Consumers boosted spending in December at the fastest pace in three months, giving the economy some momentum going into 2017.
Consumer spending advanced 0.5 percent in December, a major improvement over the modest 0.2 percent gain in November, the Commerce Department reported Monday. It was the best showing since spending jumped 0.7 percent in September. The increase was driven by a 1.4 percent surge in spending on durable goods, long-lasting items such as autos.
Incomes also showed some improvement, rising by 0.3 percent in December, spurred by a rebound in growth in wages and salaries.
Consumer spending is closely watched since it accounts for 70 percent of economic activity. Overall growth had slowed to a weaker-than-expected 1.9 percent gain in the October-December quarter because of a slump in exports. But economists are looking for a rebound in the current quarter.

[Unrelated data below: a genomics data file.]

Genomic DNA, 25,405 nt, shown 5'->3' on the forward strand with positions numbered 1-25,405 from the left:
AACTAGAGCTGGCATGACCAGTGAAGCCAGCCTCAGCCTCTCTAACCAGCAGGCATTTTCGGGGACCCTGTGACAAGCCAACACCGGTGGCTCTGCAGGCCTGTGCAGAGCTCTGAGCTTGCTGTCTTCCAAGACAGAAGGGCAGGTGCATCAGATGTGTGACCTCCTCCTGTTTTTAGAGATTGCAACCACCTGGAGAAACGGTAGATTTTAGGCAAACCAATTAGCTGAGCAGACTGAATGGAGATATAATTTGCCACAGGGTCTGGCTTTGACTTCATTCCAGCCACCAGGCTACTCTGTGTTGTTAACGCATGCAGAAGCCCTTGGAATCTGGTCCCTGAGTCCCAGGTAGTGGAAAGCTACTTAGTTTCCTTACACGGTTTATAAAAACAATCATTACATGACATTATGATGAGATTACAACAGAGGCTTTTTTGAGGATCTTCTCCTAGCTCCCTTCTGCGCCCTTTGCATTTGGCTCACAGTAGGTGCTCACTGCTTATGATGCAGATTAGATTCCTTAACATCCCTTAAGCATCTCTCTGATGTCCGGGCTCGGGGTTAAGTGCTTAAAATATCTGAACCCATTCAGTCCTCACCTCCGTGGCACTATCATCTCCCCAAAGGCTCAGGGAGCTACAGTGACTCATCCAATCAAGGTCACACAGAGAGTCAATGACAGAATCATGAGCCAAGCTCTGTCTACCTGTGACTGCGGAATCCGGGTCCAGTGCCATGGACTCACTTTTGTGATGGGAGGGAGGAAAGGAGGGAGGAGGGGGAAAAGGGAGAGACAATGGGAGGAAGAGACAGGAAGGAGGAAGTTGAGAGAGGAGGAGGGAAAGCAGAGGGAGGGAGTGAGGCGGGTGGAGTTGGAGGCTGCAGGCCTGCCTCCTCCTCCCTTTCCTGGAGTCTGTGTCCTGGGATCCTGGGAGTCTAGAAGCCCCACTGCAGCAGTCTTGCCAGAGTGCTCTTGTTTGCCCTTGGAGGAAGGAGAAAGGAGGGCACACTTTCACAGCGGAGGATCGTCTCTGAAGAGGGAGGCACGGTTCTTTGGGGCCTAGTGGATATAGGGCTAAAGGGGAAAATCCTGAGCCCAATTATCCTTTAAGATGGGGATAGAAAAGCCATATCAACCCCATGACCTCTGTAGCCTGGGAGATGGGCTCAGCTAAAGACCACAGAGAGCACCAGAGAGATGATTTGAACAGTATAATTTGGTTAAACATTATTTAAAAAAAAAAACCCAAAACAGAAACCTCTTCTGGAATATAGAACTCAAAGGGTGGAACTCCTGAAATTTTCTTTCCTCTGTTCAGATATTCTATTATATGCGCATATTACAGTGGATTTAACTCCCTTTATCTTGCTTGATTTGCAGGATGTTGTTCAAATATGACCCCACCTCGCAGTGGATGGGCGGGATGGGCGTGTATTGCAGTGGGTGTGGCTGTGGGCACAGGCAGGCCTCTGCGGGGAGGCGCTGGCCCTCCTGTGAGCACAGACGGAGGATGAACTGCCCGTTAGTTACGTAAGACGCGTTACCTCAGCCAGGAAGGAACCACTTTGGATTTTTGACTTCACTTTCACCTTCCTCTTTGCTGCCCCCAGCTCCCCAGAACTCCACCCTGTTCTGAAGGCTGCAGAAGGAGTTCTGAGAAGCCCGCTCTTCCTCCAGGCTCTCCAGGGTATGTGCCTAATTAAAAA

A key measure of inflation closely watched by the Federal Reserve edged up 0.2 percent in December and over the past 12 months has risen 1.6 percent. That is the largest 12-month gain in more than two years. But it is still below the Fed's target of 2 percent annual increases in inflation.
The central bank last month boosted its key interest rate by a quarter-point to a still-low range of 0.5 percent to 0.75 percent but projected that it could raise rates by three times this year as inflation rises further.
The 0.3 percent rise in incomes reflected a 0.4 percent gain in the key category of wages and salaries. Wages and salaries had actually fallen 0.1 percent in November.
With spending outpacing income growth in December, the saving rate dropped to 5.4 percent of after-tax incomes, down from 5.6 percent in November. It was the lowest saving rate since March 2015.
Economists believe that consumer spending will show solid gains in 2017, reflecting strong labor markets with unemployment down to near a nine-year low of 4.7 percent in December.